Playing The Game
, and today I hope to go through the rest of the chapter so I can finally move on to presenting the Skins.
The next section of the chapter is
. Strings are basically the reason why a lot of people gush about Monsterhearts' social manipulation mechanic: Strings are basically bennies in the style of Fate's Fate Points, Savage Worlds' Bennies and Warhammer Fantasy Roleplay's Fortune Points, meaning that they are a metagame resource that can be spent by players to evoke a number of effects. The main difference is that Strings are tied to specific characters, meaning that they can only be used against or on those specific characters. Holding a String on another character can mean a number of things in the narrative, but they all amount to some kind of emotional leverage: if you hold a String on someone it might be because they're in love with you, because they're afraid of you, or even because you've seen some part of them that they'd like to gain hidden.
The exchange of Strings is such an important part of the game's economy that most of the game's basic moves can result in the exchange of Strings: you can gain Strings on someone by
turning them on
, if you
shut someone down
they might lose a String they hold on you (and if they don't hold any Strings you instead gain one on them),
lashing out physically
might carry the extra consequence of gaining a String on the person you're attacking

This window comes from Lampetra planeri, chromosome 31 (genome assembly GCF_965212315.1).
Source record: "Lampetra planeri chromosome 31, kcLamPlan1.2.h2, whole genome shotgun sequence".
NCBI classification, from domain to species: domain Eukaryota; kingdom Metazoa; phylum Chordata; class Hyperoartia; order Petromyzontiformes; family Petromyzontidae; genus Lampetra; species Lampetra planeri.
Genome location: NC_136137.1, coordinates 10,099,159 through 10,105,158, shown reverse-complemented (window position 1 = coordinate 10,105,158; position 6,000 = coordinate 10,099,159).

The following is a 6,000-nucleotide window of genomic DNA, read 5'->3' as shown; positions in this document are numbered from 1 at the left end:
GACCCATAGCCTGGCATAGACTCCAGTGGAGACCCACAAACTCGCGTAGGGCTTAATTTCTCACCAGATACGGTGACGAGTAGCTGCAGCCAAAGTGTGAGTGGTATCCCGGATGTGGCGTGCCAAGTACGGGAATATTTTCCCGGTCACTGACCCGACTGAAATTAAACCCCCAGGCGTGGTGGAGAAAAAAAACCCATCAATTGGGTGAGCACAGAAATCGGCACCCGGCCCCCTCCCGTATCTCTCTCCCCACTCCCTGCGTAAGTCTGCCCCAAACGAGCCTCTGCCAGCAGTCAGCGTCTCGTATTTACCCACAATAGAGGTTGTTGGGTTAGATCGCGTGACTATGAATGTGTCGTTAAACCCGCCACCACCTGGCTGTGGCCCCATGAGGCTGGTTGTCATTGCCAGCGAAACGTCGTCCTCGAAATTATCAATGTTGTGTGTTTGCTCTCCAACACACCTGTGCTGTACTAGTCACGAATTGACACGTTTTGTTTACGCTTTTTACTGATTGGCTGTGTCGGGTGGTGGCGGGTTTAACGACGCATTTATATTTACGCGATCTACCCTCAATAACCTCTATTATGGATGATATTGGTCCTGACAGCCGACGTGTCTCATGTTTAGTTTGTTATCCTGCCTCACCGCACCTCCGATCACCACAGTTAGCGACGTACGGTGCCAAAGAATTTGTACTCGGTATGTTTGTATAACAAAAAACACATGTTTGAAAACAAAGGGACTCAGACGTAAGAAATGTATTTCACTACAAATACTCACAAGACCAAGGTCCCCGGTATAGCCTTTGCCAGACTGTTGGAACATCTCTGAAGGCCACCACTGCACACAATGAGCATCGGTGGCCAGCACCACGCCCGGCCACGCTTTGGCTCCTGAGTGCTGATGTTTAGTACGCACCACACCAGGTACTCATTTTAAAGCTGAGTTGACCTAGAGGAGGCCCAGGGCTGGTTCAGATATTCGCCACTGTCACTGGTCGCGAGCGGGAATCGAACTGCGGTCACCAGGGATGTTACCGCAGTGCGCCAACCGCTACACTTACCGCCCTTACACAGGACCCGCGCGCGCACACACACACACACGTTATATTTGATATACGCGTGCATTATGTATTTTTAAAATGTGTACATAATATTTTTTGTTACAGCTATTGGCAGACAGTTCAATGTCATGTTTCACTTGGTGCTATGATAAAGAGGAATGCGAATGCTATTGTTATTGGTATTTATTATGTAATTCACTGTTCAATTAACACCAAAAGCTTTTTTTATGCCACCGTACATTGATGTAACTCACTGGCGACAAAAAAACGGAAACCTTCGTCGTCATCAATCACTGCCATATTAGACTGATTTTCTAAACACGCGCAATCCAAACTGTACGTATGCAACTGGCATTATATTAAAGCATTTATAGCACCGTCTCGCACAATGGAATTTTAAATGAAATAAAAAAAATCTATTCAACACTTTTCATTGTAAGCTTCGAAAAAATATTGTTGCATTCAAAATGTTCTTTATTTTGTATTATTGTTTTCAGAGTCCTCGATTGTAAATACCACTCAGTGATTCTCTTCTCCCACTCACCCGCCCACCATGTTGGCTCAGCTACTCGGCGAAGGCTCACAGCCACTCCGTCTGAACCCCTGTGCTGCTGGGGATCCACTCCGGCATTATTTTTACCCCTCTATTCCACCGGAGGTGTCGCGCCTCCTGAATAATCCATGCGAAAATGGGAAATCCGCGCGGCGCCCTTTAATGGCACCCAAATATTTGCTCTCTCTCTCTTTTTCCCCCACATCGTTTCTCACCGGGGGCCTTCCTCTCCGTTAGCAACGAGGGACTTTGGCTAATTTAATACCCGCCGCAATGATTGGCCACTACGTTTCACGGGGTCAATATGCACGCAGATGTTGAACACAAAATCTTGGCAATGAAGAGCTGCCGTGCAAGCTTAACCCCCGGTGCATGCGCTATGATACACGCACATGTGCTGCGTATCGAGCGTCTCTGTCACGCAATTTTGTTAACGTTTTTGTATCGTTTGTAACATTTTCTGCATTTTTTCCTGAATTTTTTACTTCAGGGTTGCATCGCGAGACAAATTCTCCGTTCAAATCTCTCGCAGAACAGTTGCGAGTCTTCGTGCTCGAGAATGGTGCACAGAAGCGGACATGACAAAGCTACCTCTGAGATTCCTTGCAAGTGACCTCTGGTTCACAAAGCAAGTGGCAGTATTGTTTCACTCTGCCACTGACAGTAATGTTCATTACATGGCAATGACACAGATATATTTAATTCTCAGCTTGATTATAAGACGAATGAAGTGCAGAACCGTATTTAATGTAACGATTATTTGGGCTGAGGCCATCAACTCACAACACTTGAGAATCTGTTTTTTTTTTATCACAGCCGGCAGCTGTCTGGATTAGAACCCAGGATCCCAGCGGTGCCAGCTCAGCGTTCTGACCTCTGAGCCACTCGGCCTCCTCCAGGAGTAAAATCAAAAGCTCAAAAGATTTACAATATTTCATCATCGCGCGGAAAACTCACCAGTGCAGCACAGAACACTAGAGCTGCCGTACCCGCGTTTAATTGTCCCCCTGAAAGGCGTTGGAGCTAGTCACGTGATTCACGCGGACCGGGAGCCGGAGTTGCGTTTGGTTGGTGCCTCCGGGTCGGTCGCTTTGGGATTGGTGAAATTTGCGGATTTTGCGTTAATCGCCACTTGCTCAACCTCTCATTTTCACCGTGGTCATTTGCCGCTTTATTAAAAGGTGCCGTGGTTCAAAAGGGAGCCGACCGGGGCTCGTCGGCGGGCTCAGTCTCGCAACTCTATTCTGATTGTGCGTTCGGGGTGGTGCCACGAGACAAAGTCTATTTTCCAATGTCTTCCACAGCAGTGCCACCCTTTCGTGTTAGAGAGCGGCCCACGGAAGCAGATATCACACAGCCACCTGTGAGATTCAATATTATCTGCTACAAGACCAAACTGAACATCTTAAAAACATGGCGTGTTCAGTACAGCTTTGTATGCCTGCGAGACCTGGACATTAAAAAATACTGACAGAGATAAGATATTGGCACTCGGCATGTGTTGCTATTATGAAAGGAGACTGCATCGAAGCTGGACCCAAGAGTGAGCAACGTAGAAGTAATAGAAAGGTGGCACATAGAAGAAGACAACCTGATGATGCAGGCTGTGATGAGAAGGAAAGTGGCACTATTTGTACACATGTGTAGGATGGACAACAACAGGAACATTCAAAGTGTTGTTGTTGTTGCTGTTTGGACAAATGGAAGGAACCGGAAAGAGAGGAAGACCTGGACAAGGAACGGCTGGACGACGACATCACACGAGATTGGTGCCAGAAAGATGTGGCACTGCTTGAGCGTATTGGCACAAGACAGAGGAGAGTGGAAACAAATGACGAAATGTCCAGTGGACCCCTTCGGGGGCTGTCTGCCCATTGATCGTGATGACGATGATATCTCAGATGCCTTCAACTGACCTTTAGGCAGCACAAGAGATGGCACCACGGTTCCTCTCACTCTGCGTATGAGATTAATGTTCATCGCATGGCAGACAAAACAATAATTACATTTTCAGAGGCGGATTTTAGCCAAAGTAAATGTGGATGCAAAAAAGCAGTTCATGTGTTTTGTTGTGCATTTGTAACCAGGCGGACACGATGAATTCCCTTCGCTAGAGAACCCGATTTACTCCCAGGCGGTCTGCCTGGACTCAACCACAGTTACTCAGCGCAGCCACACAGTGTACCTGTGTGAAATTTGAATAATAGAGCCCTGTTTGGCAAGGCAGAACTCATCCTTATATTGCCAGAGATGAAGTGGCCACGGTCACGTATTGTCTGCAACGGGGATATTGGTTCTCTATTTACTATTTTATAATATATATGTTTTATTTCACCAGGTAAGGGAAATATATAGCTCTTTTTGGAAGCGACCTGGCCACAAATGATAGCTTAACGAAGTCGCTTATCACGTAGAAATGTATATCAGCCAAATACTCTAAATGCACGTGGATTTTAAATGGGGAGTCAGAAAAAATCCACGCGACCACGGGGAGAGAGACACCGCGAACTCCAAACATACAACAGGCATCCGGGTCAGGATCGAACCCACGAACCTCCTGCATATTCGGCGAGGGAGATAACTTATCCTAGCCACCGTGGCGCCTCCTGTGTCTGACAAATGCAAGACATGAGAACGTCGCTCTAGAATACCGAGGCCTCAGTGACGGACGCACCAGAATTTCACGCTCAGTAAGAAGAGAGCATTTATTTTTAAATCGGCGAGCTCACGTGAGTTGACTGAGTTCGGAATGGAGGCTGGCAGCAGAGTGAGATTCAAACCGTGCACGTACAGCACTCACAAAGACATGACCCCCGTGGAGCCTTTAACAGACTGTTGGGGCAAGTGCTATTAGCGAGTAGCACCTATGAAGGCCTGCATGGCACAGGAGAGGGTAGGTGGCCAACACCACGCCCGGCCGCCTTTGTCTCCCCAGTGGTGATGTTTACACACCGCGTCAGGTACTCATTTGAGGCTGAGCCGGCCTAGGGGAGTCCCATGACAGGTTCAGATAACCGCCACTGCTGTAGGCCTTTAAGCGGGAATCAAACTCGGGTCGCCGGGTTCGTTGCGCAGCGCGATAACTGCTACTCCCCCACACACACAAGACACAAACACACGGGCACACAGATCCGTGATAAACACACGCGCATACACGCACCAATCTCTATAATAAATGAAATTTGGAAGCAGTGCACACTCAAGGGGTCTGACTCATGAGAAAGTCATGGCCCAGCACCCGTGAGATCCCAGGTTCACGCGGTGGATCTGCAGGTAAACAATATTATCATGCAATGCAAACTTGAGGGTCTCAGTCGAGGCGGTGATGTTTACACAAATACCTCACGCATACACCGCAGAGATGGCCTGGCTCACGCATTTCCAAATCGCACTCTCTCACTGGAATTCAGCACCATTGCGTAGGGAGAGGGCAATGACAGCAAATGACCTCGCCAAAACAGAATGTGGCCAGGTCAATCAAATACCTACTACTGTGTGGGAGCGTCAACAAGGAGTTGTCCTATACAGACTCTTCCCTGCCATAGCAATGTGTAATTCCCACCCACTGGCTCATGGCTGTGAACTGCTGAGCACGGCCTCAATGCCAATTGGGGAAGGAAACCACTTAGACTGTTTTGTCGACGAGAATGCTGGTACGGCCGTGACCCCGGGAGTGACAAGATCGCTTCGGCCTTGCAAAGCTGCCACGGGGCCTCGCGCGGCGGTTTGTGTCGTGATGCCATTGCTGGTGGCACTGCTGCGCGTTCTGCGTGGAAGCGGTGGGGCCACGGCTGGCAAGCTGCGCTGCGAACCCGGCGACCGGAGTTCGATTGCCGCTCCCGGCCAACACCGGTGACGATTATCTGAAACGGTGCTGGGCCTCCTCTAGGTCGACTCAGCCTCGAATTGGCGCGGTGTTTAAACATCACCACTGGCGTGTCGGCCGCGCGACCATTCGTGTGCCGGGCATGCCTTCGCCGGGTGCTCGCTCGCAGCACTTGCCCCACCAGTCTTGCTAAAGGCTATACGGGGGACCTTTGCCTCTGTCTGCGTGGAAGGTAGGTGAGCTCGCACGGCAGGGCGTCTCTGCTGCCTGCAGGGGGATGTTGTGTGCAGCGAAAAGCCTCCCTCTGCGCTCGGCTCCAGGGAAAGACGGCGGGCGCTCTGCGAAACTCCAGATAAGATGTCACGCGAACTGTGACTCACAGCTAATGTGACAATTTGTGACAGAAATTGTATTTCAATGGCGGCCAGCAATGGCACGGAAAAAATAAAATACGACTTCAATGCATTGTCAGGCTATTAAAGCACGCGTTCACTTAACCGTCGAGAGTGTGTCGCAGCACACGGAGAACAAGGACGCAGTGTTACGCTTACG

on a roll of 7-9 you might give them a String representing the fact that they've seen what you're willing to get violent over, and even when
you might choose to give the most dangerous person present a String on you to get away (if you happened to be unlucky enough to roll a 7-9).
So, now that you've got some Strings what can you spend them on? Well, PCs can spend Strings on other PCs to do any of the following:
Add 1 to your roll against them (choose after rolling)
Subtract 1 from their roll against you (choose after they've rolled)
Offer them an experience point to do what you want
Force them to
to carry out an action
Add an extra harm to whatever harm you're dealing them
Place a condition on them
Now, because we're still operating on the principle of "To do it, do it" the player must still narrate what their character is actually doing in the fiction to evoke the effect. So, you don't just say "Hey Joe, I'm spending a String on your character, I'll give you an experience point if you go to the prom with my character," it should be your character who is acting as the medium of using the String.
The game thus allows for some PC on PC manipulation in the form of offering players experience points for doing certain things. The important thing to note here is that players always have agency over what their characters do: you can't just roll to
turn someone n
to force them to go to the prom with your character, instead successfully
turning someone on